"If the overvaluation was fully unwound rapidly, it would be three times the correction in the early 1990s."
While other economists have called for further tightening of the country’s mortgage rules, Alexander is among the first to call for an increase in the minimum down payment to 7% from 5%.
That alone threatens to increase the number of Canadian renters as homebuyer dreams are frustrated by the new, tougher down payment demands.
Alexander is also broached the idea of instituting a minimum interest-rate floor for income tests, focused on ensuring borrowers can handle a higher rate environment. Another, more commonly debated option, is shortening the maximum amortization to 25 years from 30.
Near-record high levels of household debt relative to income have become even less sustainable after the Central Bank decided to hold its overnight rate steady last month, further raising concerns that the consumers would move to raise their debt levels instead of culling them.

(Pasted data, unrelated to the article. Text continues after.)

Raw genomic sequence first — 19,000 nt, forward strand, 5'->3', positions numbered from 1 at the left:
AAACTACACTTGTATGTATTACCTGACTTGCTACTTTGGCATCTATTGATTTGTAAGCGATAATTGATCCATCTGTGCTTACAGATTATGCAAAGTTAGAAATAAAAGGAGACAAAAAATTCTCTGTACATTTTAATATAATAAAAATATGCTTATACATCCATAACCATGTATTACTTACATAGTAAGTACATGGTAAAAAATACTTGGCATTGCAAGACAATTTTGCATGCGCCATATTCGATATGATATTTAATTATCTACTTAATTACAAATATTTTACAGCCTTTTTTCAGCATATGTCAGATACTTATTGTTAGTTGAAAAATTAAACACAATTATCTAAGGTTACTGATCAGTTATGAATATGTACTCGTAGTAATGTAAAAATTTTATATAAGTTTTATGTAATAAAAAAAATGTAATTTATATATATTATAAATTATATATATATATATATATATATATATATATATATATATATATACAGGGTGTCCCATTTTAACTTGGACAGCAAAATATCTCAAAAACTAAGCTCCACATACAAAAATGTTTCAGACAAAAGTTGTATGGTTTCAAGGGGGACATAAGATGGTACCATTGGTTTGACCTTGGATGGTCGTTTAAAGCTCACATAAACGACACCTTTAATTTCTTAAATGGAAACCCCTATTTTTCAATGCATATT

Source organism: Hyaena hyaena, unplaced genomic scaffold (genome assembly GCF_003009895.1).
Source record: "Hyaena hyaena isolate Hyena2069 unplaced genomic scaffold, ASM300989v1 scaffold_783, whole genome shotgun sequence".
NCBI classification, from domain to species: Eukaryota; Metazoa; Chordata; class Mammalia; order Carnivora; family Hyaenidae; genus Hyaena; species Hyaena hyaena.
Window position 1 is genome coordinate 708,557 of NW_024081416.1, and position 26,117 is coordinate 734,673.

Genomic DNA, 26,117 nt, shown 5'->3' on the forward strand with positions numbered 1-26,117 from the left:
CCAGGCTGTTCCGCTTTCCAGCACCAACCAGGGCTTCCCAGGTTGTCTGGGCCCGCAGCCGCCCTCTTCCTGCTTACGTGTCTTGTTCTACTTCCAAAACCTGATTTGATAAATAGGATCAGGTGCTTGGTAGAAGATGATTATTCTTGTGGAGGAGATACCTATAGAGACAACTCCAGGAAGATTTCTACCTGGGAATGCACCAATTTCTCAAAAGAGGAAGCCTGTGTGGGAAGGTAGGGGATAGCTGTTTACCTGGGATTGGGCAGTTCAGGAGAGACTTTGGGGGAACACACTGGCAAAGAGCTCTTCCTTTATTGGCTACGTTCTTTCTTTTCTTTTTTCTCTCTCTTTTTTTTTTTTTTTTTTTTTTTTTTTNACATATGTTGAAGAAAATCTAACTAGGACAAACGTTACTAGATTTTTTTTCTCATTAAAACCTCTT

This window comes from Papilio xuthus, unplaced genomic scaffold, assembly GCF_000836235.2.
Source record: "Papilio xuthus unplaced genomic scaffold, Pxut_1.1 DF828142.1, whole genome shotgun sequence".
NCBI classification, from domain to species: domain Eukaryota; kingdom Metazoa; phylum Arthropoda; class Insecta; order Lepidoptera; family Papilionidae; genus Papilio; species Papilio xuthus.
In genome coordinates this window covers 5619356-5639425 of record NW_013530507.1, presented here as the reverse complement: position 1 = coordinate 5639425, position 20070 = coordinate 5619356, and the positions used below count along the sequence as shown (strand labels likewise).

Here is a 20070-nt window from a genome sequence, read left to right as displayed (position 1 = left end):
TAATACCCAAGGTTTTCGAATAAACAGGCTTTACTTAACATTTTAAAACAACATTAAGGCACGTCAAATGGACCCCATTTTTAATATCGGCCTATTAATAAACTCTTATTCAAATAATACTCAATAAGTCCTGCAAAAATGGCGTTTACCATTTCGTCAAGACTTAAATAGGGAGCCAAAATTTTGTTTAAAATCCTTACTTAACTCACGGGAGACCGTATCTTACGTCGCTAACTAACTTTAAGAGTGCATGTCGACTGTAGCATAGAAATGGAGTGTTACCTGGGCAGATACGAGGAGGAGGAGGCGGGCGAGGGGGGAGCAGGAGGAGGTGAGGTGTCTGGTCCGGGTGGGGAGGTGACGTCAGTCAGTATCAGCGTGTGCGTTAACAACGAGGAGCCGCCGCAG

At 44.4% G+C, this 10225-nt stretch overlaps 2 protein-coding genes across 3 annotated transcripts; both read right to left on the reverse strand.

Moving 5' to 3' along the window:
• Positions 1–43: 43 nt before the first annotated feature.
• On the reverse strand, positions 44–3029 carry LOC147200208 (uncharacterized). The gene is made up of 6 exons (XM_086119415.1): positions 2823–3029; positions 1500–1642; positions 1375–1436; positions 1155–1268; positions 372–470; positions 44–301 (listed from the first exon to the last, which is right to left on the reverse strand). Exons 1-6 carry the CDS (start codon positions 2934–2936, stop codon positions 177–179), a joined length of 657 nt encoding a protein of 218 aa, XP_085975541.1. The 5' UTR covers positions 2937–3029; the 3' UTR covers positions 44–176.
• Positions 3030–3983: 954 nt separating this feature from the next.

Alexander is now pegging the overvaluation of Canadian home prices at between 10% and 15%.
He argues that the real culprit in spiking debt levels has been been growing home purchases in the current low interest-rate environment.
"The outlook is for mild employment and income growth in the coming year, implying that households will gradually become more lever-aged over time," he said.
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"We need to acknowledge that a significant imbalance has developed and it poses a clear and present danger to Canada's medium-term economic outlook,” Craig Alexander, chief economist with TD Bank, said in a report late last week. “It also suggests that further actions to constrain lending growth may be prudent.